Working within the establishment, an approved process and HACCP plan were developed to remove hair, foreign material, and filth from the hides. Processing techniques derived from the client’s cultural experience have been successfully implemented, and the finished product has been marked inspected and passed. The inspection mark has catapulted the reputation and marketability of the hide product. The existence of the product filled a market in the ethnic foods category that is being met by similar, but inferior uninspected products.
Furthermore, OSU research into the current hide market has proven the hide is considered a waste. Processors do not receive monetary compensation for the hide, which amounts to 4.8 percent of the live animal. In 2015, the AMS estimated a hide to be worth $6.96 for a typical steer. The success of this OSU petition will reduce the number of hides being sent to a landfill and give the slaughter establishment the option to reduce material lost as waste.
The OSU petition says that when the basis of the policy in 9 CFR325.19(e) was originally formed, there did not exist an edible beef hide product market in the United States. The development of this process to utilize a wasted portion of the live animal and fill a strong market demand has created the need for the policy to be amended per this petition’s request.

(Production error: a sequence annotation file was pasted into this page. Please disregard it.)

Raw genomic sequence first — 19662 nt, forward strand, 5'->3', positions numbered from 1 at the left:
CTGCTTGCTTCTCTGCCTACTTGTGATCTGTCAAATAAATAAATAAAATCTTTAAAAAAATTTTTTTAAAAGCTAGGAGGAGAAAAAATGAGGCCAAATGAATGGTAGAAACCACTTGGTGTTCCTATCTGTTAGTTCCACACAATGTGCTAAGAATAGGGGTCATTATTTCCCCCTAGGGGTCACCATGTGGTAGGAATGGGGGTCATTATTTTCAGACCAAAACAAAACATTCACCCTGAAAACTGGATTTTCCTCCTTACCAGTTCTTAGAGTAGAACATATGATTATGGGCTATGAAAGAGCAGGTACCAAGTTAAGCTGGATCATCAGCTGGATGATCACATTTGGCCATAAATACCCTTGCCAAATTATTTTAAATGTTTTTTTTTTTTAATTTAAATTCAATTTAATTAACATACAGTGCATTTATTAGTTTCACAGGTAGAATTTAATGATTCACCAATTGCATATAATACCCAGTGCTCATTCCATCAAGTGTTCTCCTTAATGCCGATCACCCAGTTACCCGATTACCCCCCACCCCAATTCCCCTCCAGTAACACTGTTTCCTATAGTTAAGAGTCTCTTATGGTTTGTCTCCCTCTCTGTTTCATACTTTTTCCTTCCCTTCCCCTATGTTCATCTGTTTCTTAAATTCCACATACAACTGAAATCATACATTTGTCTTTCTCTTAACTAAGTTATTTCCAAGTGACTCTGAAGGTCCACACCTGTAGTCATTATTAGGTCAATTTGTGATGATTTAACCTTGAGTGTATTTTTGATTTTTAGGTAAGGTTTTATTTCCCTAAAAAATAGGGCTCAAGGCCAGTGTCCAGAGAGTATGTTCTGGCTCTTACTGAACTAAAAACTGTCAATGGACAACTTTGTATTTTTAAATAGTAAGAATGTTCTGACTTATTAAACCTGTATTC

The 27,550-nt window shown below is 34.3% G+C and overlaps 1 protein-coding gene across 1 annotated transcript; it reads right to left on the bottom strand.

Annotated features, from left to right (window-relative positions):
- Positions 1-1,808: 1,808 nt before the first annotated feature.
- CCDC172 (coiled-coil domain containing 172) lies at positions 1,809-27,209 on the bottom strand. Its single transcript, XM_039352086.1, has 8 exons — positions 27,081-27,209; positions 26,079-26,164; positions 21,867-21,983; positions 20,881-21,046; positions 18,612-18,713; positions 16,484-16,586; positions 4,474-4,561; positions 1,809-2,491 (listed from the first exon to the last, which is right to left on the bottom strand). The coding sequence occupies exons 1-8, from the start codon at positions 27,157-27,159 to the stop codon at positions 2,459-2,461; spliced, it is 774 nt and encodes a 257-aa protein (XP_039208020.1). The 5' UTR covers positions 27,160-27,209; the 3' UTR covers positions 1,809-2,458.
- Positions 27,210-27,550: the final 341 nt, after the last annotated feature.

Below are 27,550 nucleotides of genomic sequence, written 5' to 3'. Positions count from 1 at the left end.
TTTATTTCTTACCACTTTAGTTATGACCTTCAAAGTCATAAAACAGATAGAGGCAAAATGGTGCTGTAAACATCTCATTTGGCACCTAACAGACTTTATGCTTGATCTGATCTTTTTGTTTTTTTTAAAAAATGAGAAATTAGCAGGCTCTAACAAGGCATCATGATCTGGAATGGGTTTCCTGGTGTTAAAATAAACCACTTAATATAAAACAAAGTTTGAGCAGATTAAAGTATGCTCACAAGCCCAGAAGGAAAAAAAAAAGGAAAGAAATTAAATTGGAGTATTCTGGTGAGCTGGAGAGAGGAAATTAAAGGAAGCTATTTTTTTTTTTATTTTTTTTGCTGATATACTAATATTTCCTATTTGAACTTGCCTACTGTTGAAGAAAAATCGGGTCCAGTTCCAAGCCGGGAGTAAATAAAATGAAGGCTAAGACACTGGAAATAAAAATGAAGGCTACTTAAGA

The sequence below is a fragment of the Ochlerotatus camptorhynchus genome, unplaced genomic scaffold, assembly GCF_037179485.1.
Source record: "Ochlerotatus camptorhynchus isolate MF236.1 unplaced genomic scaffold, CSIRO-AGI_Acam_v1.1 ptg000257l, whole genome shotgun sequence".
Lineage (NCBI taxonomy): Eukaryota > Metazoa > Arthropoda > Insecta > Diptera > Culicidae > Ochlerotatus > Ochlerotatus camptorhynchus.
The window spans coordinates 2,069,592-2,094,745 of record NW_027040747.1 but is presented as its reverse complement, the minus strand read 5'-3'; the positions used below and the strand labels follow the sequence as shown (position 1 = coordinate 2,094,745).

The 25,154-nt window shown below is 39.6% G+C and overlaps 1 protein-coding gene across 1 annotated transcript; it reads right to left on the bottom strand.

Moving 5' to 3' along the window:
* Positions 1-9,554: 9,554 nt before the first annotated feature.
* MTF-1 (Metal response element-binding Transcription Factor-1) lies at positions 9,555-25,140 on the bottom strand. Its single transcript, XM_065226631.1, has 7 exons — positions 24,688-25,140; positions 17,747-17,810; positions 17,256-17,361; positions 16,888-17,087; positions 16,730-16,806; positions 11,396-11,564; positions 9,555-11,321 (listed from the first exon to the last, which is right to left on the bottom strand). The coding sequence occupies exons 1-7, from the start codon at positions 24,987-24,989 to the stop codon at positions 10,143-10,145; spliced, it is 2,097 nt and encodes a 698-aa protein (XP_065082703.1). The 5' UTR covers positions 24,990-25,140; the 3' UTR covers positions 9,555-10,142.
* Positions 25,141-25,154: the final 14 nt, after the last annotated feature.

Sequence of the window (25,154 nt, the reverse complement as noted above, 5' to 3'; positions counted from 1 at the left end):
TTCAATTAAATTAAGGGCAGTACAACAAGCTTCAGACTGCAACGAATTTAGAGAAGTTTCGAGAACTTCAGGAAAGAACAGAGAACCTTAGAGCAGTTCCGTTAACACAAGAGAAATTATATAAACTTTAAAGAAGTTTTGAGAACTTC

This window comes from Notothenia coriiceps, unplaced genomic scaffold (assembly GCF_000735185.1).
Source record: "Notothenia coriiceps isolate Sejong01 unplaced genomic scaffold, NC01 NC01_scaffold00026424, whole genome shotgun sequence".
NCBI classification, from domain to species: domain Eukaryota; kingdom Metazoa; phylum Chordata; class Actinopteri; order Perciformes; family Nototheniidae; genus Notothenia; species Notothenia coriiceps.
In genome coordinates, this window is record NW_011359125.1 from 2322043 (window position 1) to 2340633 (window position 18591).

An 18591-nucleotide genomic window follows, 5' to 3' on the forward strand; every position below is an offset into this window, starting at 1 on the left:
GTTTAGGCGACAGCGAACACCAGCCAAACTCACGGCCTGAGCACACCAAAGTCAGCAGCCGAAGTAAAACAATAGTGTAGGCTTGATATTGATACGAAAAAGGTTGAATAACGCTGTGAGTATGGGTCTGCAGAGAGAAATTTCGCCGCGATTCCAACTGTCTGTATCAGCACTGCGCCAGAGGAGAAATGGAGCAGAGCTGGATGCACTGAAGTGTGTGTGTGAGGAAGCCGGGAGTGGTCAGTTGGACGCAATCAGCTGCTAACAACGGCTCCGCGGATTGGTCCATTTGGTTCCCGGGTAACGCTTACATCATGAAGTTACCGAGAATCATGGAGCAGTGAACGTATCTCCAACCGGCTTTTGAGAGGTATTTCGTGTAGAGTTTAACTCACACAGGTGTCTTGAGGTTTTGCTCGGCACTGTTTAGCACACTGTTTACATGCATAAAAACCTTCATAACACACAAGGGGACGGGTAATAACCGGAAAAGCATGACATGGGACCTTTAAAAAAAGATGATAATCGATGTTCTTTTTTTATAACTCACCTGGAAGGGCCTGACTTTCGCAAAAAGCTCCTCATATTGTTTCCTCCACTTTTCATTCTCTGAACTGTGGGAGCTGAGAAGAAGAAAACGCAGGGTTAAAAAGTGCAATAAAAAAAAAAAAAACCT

The definition of inedible product currently includes hides, and recent development of an edible hide product has proven the hide is edible. The current process is approved to take place in the slaughter establishment, however regulations prohibiting the transporting the inedible product for further processing prevents full utilization of the hide.
The OSU request was submitted on Nov. 12 by Andrea Graves, business planning and marketing specialist at the Robert M. Kerr Food and Agricultural Products Center. The FSIS response was filed on Nov. 18.
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